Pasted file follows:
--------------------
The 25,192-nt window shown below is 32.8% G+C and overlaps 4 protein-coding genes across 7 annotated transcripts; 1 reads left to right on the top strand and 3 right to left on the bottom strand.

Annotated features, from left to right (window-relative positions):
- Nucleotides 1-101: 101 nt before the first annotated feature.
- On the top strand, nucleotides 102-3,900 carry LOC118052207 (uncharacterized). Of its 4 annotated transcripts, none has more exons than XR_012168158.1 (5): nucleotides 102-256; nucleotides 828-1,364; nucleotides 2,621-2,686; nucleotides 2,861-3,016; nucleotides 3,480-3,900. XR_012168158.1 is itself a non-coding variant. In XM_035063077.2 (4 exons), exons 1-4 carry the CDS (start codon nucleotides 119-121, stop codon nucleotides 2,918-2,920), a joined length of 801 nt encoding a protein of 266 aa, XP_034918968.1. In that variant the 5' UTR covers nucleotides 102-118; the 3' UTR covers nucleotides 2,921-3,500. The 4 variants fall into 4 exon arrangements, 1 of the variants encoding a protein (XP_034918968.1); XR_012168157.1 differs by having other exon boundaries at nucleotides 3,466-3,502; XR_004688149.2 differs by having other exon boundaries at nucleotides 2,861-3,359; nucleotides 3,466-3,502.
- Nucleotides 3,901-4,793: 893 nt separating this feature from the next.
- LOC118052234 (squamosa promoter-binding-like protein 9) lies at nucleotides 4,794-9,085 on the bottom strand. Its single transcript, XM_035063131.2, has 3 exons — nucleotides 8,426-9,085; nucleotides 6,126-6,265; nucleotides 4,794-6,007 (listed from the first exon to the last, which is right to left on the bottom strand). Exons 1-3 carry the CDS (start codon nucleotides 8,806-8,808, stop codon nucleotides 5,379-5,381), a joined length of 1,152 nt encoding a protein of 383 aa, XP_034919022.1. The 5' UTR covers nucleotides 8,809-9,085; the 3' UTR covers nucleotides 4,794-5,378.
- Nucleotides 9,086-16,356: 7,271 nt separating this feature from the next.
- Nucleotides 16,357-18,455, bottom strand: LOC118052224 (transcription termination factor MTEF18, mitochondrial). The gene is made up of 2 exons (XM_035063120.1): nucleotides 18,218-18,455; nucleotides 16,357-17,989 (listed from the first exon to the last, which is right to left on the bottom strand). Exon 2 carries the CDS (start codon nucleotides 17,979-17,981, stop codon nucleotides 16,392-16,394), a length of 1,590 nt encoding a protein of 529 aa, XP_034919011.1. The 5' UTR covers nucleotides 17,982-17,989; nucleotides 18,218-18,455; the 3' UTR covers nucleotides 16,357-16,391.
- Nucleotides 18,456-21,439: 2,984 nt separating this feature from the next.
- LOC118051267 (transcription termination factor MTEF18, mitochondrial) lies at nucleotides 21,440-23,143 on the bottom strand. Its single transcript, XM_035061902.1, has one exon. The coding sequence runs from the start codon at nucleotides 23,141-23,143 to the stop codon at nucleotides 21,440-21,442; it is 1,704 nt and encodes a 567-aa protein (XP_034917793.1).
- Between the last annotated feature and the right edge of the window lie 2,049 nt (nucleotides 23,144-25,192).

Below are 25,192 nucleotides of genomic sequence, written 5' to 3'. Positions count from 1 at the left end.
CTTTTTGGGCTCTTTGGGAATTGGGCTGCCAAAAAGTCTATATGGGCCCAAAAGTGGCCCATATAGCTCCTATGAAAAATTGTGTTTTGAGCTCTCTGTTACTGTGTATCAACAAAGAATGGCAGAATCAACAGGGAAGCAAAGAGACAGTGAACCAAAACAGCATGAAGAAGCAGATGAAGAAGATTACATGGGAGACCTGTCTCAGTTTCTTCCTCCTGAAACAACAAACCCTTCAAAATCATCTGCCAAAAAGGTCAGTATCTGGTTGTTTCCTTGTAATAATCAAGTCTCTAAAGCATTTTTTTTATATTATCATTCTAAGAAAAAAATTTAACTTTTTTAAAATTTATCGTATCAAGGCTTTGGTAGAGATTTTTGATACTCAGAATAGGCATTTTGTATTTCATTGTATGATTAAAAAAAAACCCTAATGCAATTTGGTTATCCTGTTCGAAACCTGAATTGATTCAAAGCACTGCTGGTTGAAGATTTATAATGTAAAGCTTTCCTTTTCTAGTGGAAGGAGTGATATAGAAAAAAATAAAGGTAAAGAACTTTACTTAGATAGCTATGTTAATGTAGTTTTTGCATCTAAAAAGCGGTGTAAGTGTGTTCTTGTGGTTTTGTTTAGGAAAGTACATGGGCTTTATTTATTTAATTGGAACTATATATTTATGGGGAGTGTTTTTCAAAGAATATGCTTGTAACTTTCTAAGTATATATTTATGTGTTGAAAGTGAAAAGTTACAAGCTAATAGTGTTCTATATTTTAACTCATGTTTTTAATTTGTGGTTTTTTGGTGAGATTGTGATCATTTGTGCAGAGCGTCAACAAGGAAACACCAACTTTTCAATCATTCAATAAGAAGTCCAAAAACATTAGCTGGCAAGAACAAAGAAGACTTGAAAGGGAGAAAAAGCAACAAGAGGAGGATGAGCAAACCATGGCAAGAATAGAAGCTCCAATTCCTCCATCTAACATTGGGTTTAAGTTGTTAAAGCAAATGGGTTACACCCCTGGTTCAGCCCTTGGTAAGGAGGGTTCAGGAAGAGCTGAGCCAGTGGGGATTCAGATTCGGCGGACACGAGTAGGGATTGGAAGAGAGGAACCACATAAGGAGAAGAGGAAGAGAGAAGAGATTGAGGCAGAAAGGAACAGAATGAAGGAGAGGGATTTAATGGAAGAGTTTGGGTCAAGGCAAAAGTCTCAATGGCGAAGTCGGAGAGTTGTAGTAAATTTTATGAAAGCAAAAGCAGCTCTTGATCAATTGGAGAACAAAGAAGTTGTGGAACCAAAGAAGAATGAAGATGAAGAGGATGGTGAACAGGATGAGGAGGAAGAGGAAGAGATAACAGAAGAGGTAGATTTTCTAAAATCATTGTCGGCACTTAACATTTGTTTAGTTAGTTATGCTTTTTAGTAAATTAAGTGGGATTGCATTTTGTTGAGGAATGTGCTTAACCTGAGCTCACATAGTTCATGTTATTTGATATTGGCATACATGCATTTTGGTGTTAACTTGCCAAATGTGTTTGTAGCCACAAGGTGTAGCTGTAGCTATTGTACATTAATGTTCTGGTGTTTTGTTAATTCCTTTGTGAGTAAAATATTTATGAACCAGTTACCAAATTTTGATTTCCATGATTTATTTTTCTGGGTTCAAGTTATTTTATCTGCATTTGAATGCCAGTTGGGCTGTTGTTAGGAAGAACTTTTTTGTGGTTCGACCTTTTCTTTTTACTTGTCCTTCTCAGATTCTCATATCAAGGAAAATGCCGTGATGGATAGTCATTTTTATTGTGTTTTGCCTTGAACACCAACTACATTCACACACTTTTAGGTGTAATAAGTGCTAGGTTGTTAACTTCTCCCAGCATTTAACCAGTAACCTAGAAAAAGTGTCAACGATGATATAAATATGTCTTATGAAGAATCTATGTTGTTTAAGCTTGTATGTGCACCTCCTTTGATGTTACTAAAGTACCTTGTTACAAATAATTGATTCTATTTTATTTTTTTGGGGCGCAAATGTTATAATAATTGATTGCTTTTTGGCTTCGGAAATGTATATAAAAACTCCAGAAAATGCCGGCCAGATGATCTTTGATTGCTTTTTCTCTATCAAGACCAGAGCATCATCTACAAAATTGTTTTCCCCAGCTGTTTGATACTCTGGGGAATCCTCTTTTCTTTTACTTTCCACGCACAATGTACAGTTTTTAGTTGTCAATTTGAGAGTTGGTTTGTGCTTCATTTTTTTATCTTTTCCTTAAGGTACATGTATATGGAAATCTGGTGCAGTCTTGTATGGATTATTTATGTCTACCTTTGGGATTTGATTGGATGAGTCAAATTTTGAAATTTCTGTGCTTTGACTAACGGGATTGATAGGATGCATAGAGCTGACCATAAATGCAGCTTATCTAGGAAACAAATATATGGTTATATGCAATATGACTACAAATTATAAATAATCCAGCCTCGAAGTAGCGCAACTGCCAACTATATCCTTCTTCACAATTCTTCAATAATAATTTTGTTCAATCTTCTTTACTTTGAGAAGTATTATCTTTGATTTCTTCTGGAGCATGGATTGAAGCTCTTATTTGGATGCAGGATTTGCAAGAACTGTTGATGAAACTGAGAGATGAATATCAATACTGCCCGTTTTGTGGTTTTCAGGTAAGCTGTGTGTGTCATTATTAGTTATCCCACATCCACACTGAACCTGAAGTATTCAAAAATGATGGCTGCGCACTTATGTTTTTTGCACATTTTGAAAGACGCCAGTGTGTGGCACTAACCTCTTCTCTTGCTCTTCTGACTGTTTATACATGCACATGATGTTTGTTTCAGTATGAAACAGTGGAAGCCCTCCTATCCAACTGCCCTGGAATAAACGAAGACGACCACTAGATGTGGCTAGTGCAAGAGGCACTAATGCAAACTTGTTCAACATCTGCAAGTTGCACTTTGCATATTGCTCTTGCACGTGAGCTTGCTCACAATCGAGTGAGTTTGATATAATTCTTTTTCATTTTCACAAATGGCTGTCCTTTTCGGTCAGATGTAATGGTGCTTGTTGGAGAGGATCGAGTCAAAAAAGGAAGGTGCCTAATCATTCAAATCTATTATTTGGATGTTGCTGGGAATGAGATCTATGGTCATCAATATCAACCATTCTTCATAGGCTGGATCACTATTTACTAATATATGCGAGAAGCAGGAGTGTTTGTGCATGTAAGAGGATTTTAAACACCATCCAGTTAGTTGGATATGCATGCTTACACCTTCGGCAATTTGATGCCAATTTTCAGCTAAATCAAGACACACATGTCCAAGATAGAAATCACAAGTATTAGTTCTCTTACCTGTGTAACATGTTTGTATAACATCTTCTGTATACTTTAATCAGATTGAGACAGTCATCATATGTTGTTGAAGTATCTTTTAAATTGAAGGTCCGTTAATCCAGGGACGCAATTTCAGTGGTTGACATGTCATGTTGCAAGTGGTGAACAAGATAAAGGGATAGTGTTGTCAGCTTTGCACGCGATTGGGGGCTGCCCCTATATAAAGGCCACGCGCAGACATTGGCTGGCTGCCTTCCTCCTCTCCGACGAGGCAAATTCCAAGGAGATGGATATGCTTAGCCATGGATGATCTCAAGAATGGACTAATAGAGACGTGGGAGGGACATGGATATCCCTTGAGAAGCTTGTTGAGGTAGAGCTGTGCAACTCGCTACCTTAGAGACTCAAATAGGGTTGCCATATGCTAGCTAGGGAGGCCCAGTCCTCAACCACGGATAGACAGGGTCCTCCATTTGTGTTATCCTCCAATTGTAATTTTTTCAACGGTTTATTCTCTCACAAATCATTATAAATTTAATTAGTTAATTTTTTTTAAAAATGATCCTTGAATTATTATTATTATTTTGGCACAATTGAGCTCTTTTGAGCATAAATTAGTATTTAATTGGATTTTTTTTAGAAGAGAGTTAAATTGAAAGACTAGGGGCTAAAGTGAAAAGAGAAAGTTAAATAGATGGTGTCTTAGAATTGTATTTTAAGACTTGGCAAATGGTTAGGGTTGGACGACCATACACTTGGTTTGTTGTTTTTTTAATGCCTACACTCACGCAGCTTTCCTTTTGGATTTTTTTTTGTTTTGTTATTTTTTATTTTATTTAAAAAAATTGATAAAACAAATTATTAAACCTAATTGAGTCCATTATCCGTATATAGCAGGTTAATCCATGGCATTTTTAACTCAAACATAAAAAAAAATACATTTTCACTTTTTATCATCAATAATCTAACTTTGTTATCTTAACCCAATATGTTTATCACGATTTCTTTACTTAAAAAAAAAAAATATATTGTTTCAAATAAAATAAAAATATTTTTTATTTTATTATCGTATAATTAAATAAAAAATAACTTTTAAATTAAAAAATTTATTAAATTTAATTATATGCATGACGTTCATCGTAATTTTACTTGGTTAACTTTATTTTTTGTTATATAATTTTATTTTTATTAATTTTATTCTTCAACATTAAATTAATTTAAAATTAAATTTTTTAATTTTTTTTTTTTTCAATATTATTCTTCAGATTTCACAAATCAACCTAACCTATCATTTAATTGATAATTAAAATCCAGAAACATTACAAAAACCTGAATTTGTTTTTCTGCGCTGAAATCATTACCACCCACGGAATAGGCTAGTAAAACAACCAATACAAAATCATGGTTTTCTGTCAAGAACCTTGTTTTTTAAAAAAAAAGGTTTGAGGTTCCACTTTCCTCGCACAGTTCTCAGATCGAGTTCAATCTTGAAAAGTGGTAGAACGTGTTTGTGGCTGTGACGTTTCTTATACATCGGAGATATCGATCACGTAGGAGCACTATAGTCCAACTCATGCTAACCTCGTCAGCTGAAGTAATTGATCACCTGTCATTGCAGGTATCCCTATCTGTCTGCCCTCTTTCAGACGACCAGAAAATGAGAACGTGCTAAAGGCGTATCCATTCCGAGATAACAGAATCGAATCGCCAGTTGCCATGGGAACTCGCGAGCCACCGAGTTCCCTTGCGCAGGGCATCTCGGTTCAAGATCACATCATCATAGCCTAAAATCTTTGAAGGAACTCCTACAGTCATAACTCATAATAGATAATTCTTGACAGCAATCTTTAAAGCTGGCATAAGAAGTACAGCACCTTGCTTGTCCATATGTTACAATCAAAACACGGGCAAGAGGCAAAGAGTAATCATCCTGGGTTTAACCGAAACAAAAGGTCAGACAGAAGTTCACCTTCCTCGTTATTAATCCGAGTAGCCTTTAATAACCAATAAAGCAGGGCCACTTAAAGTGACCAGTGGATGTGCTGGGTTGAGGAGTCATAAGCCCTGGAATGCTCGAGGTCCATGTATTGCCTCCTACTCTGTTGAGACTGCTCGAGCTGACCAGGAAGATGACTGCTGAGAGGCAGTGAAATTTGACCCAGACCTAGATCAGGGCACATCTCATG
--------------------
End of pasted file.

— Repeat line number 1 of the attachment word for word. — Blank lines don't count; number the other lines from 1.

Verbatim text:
The 25,192-nt window shown below is 32.8% G+C and overlaps 4 protein-coding genes across 7 annotated transcripts; 1 reads left to right on the top strand and 3 right to left on the bottom strand.